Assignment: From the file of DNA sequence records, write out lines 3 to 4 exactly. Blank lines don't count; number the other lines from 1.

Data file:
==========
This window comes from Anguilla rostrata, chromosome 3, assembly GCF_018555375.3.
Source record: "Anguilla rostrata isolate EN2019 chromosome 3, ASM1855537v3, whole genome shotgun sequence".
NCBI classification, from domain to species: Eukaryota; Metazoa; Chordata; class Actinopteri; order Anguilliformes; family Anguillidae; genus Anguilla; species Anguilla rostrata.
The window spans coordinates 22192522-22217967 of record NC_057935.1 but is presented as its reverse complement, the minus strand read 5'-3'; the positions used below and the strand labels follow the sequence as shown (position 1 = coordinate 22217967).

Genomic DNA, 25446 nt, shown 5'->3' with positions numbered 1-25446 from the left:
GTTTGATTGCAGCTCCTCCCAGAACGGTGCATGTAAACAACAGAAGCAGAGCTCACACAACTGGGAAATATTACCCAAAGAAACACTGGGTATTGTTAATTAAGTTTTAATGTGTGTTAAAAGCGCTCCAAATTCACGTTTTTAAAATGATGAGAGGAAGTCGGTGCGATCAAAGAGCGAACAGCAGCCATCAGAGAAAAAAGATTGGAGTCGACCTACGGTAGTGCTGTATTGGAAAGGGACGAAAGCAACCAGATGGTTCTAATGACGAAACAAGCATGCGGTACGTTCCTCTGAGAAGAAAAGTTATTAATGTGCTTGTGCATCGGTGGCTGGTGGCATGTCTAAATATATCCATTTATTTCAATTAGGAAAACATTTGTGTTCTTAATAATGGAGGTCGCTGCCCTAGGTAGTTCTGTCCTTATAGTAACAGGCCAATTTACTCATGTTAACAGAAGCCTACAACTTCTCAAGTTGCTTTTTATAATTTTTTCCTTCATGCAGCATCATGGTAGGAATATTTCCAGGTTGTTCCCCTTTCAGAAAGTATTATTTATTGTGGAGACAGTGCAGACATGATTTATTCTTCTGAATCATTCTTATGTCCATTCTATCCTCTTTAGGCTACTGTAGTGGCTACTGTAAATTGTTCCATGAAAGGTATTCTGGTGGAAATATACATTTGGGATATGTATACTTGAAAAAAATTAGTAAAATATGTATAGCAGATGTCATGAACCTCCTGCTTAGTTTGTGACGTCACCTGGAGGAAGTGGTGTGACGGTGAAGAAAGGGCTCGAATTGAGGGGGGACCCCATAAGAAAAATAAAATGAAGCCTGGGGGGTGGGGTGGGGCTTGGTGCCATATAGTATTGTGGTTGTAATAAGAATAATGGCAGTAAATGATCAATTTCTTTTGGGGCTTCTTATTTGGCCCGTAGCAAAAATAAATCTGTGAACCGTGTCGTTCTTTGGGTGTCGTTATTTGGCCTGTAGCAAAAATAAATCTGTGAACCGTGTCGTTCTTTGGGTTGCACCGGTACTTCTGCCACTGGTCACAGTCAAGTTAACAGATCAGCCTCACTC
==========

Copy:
NCBI classification, from domain to species: Eukaryota; Metazoa; Chordata; class Actinopteri; order Anguilliformes; family Anguillidae; genus Anguilla; species Anguilla rostrata.
The window spans coordinates 22192522-22217967 of record NC_057935.1 but is presented as its reverse complement, the minus strand read 5'-3'; the positions used below and the strand labels follow the sequence as shown (position 1 = coordinate 22217967).